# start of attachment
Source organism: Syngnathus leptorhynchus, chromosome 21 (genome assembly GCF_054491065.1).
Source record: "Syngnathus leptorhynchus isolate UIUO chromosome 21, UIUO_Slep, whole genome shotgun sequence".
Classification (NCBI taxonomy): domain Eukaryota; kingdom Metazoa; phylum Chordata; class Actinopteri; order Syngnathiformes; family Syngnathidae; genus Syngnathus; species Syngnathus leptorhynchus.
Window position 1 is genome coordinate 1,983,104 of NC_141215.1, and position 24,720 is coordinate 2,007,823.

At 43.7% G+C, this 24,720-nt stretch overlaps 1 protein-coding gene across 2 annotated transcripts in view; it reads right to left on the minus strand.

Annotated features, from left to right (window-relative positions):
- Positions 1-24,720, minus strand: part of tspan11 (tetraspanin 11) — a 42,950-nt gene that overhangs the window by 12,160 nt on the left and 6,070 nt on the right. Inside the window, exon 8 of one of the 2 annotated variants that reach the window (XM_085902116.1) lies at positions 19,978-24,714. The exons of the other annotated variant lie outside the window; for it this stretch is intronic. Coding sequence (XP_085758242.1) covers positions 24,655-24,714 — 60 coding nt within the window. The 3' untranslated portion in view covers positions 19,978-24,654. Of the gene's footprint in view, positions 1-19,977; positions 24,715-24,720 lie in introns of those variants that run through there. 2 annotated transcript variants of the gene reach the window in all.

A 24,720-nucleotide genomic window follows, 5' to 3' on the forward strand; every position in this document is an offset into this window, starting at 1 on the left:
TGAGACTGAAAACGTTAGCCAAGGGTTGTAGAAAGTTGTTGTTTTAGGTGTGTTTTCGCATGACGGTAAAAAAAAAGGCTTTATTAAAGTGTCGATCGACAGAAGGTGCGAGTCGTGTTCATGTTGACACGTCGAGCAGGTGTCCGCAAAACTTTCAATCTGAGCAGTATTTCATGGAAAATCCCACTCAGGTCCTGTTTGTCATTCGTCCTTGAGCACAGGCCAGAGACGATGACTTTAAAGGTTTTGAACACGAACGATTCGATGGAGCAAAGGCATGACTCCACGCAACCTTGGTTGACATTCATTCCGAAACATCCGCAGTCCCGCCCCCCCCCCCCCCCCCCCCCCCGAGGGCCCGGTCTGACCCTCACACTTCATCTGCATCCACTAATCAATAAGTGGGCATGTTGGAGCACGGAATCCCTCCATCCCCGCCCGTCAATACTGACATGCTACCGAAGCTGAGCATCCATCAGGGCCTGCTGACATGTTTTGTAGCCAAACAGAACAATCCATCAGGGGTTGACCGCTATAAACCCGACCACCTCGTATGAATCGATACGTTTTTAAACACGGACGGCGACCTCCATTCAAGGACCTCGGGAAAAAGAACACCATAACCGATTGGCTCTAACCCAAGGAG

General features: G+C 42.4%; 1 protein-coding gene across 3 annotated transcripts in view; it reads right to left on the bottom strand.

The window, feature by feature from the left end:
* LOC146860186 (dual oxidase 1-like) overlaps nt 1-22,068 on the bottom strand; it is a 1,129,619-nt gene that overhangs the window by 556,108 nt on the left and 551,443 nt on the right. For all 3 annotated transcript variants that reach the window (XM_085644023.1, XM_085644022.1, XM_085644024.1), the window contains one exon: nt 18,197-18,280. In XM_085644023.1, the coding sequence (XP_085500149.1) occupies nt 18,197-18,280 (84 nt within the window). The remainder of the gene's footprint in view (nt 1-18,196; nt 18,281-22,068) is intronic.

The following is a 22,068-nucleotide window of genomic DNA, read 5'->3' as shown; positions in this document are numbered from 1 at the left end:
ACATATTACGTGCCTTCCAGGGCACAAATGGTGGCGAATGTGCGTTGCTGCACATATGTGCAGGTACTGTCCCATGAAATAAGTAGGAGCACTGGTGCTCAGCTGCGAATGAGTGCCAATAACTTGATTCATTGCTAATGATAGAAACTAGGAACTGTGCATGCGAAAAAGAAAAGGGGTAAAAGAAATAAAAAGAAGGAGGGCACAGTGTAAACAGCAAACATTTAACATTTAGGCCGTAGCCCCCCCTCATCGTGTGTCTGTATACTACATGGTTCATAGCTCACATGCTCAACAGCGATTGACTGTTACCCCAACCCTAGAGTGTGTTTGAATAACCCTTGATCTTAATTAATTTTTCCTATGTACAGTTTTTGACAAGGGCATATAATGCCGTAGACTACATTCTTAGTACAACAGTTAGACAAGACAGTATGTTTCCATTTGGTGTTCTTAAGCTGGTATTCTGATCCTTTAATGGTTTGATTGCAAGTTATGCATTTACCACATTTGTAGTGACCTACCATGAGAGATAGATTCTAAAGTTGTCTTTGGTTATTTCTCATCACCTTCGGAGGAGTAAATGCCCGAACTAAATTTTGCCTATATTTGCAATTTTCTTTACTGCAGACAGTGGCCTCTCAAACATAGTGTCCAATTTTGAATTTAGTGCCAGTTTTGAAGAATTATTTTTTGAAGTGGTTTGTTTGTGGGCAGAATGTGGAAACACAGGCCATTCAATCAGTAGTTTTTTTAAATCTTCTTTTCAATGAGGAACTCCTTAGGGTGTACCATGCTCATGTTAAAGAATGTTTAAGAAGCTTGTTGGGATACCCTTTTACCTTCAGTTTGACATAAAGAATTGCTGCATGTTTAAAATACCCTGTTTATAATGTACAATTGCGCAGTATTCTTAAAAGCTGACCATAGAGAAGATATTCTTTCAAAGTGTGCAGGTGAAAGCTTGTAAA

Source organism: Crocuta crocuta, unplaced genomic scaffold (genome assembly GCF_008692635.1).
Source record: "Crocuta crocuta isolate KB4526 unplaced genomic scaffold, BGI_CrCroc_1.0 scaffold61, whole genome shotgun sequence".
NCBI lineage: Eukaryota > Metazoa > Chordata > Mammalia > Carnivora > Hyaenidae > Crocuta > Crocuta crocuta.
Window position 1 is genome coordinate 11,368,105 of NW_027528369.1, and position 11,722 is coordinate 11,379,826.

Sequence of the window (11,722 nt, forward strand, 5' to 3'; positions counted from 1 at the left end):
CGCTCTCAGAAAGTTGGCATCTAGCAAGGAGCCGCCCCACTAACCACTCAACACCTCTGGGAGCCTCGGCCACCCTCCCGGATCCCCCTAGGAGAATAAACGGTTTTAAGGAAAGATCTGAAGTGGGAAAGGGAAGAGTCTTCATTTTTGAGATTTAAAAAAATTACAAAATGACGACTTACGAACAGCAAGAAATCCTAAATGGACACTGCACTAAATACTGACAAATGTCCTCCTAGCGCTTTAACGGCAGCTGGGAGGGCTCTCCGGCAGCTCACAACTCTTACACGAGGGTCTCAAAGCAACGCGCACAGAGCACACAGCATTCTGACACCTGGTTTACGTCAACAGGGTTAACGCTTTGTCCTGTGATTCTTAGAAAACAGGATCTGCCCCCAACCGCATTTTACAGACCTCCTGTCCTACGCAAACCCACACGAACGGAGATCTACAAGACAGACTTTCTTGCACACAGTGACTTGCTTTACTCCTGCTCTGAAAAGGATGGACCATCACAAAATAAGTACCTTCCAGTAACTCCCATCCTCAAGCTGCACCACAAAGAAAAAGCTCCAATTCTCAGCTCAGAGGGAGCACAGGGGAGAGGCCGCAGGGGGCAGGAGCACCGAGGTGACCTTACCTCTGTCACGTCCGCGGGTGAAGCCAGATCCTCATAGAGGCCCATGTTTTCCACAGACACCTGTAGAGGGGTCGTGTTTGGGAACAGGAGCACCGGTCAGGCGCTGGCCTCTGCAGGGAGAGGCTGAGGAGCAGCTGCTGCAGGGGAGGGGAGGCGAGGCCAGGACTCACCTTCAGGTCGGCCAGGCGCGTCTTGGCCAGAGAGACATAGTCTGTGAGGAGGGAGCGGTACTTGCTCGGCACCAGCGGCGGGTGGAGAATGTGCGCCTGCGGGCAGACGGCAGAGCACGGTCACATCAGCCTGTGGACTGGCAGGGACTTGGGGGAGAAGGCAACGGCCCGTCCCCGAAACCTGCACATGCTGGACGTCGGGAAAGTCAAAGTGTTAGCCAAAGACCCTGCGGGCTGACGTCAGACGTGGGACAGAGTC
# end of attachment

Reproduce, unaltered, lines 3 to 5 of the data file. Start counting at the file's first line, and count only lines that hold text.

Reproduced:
Classification (NCBI taxonomy): domain Eukaryota; kingdom Metazoa; phylum Chordata; class Actinopteri; order Syngnathiformes; family Syngnathidae; genus Syngnathus; species Syngnathus leptorhynchus.
Window position 1 is genome coordinate 1,983,104 of NC_141215.1, and position 24,720 is coordinate 2,007,823.

At 43.7% G+C, this 24,720-nt stretch overlaps 1 protein-coding gene across 2 annotated transcripts in view; it reads right to left on the minus strand.